Charting earned value

The saying goes: A picture is worth a thousand words. And when looking at earned value information, you may find it easier to understand the information if you use a picture rather than study Project's earned value tables. You can export the earned value information to Microsoft Excel (you must be using Excel version 5.0 or later) and then use Excel's Chart Wizard to create charts of earned value information.

- Cross- To find out more about Project's capabilities to export and import data, see

Reference chapter 22.

When you export earned values from Project to Excel, you create an Excel workbook that contains a task ID, a name, and the various earned values for each task, as shown in Figure 14-9.

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Figure 14-9: An Excel workbook that was created by exporting earned value information from Project to Excel.

To create an Excel workbook like the one shown in Figure 14-9, follow these steps:

1. In the Project file containing the information that you want to use in Excel, choose File O Save As to open the Save As dialog box.

2. Type a name for the Excel workbook in the File Name list box. Don't worry about the extension; Project supplies it.

3. Open the Save as type list box, and select Microsoft Excel Workbook. The Save As dialog box should resemble the one that is shown in Figure 14-10.

4. Click Save to start the Export Mapping wizard.

5. Click Next.

6. Choose Selected Data in the next box of the wizard, and then click Next.

Figure 14-10: The Save As dialog box as it appears after you choose to save an Excel workbook file.

7. Choose Use existing map in the next box of the wizard, and then click Next.

8. Choose Earned Value information from the list of available maps in the Export Wizard dialog box, as shown in Figure 14-11, and click Finish.

Note You can continue clicking Next in the wizard, but to chart earned value in Excel, you usually don't need to make any changes in the remaining dialog boxes that the wizard presents.

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Figure 14-11: Choose Earned value information as the map from the Export Wizard dialog box.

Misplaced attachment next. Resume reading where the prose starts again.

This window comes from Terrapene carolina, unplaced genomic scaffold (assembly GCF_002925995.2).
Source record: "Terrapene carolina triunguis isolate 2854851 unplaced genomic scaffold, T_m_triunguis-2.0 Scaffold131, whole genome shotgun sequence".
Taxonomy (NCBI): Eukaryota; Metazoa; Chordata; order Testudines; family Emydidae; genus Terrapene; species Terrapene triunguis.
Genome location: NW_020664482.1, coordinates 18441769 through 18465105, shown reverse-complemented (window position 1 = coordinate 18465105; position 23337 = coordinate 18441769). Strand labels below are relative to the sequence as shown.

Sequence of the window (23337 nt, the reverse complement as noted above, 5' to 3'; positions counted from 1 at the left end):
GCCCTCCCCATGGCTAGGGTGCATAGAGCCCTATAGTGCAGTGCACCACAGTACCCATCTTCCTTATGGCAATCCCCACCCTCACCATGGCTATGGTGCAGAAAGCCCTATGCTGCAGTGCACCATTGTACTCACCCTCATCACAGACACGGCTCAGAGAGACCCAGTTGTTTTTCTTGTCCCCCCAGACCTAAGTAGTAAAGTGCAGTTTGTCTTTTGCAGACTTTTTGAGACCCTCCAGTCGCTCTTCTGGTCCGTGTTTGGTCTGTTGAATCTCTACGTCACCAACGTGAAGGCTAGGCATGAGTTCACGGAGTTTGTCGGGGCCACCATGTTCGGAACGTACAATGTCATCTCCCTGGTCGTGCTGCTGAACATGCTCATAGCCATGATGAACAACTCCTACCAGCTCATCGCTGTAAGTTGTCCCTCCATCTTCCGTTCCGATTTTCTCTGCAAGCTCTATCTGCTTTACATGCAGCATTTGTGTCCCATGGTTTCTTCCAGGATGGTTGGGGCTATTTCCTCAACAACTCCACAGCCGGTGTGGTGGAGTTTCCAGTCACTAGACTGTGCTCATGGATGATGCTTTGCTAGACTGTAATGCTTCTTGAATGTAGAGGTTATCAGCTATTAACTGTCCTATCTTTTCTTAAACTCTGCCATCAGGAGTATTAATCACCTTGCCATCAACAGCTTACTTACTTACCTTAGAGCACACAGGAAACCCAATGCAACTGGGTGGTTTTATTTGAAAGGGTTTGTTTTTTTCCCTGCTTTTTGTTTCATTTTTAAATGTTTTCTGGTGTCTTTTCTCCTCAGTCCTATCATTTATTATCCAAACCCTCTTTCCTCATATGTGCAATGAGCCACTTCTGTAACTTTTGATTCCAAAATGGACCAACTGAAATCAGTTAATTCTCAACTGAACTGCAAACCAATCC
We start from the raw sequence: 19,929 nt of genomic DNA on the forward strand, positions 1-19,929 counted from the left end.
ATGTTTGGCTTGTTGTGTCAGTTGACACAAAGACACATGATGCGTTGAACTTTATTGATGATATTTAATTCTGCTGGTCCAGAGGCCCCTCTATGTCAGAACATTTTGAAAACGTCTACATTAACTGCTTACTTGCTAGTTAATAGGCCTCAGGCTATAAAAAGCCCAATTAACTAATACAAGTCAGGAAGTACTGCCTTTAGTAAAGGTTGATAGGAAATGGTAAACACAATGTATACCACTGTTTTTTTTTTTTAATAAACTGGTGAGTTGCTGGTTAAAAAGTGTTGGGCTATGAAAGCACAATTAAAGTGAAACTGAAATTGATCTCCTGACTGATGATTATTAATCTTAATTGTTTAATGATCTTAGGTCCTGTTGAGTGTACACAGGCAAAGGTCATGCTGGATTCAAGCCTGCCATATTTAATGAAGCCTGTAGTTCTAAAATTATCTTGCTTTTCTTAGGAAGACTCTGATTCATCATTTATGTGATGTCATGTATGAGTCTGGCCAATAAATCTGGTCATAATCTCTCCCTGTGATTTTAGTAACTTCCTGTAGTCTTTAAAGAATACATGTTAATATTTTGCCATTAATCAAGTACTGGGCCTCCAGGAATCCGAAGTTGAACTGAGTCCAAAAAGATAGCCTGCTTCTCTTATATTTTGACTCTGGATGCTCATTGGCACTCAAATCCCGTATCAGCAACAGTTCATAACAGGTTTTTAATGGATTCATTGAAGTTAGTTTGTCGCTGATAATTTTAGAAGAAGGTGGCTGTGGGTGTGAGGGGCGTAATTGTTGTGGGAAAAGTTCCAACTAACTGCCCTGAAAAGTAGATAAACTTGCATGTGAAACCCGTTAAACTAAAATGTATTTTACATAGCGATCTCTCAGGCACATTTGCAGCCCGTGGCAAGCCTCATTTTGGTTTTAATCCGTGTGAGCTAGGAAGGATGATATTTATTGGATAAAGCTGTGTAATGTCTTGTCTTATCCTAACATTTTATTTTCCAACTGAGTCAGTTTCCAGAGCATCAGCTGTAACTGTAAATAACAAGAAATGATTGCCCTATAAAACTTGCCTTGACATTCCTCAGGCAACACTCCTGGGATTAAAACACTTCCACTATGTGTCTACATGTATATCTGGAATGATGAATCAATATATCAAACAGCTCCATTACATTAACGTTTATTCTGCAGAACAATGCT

Open Microsoft Excel and then choose File O Open to open the workbook that you just created. You can use Excel's Chart Wizard to create as many charts from this data as you want. For example, the chart in Figure 14-12 shows all earned values for one task, and the chart in Figure 14-13 shows one earned value for selected tasks.

Figure 14-12: An Excel chart of all earned values for one task.

Note If your project is small, you may be able to chart one earned value for all tasks, but if your project is large. Excel may display an error message if you try to chart one earned value for all tasks.

To create a chart like the one shown in Figure 14-12, follow these steps:

1. Click the Chart Wizard button on the Standard toolbar to start the Chart Wizard. In the first Chart Wizard dialog box, select the type of chart that you want to create.

2. Click Next to open the second Chart Wizard dialog box, as shown in Figure 14-14. In this dialog box, select Rows for the Series in option.

3. Click the Collapse Dialog button at the right edge of the Data range box, which is shown in Figure 14-14, to hide the Chart Wizard so that you can select the task that you want to chart from the worksheet.

Figure 14-13: An Excel chart of one earned value for selected tasks.

4. Highlight (by dragging) the cells in the row containing the information that you want to chart. Note that I've excluded the ID in Column A in Figure 14-15.

Figure 14-14: Chart the data by rows.

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Figure 14-15: Select the cells containing the data that you want to chart.

Your chart will be more meaningful if you omit Column A, which contains the task ID number.

5. Click the Collapse Dialog button to redisplay the Chart Wizard.

6. Click the Series tab.

7. Click the Collapse Dialog button at the right of the Category (X) axis labels box.

8. Select the headings in Row 1 that contain the labels for the earned value fields. Your selection will probably include cells C1 through J1.

9. Click the Collapse Dialog button to redisplay the Chart Wizard. The Series tab should look similar to the one shown in Figure 14-16.

10. Click Next, and fill in the other dialog boxes for the Chart Wizard.

After you finish, your chart should resemble the chart shown in Figure 14-12, which displays all earned values for one task.

Figure 14-16: The Series tab after you have selected X-axis labels.

To create the chart shown in Figure 14-13, use the Chart Wizard again. Then, in the second Chart Wizard dialog box, use the following settings:

♦ On the Data Range tab, select Columns for the Series in option. For the Data Range, select the cells containing the earned value information that you want to chart. In the chart that is shown in Figure 14-13, I charted only about half of the available tasks to keep the chart cleaner.

♦ On the Series tab, remove all series except for one from the Series list (otherwise your chart will be very messy). In the Category (X) axis labels list box, select the cells containing the task names (cells in Column B in the pictured worksheet).

Project Management Made Easy

Project Management Made Easy

What you need to know about… Project Management Made Easy! Project management consists of more than just a large building project and can encompass small projects as well. No matter what the size of your project, you need to have some sort of project management. How you manage your project has everything to do with its outcome.

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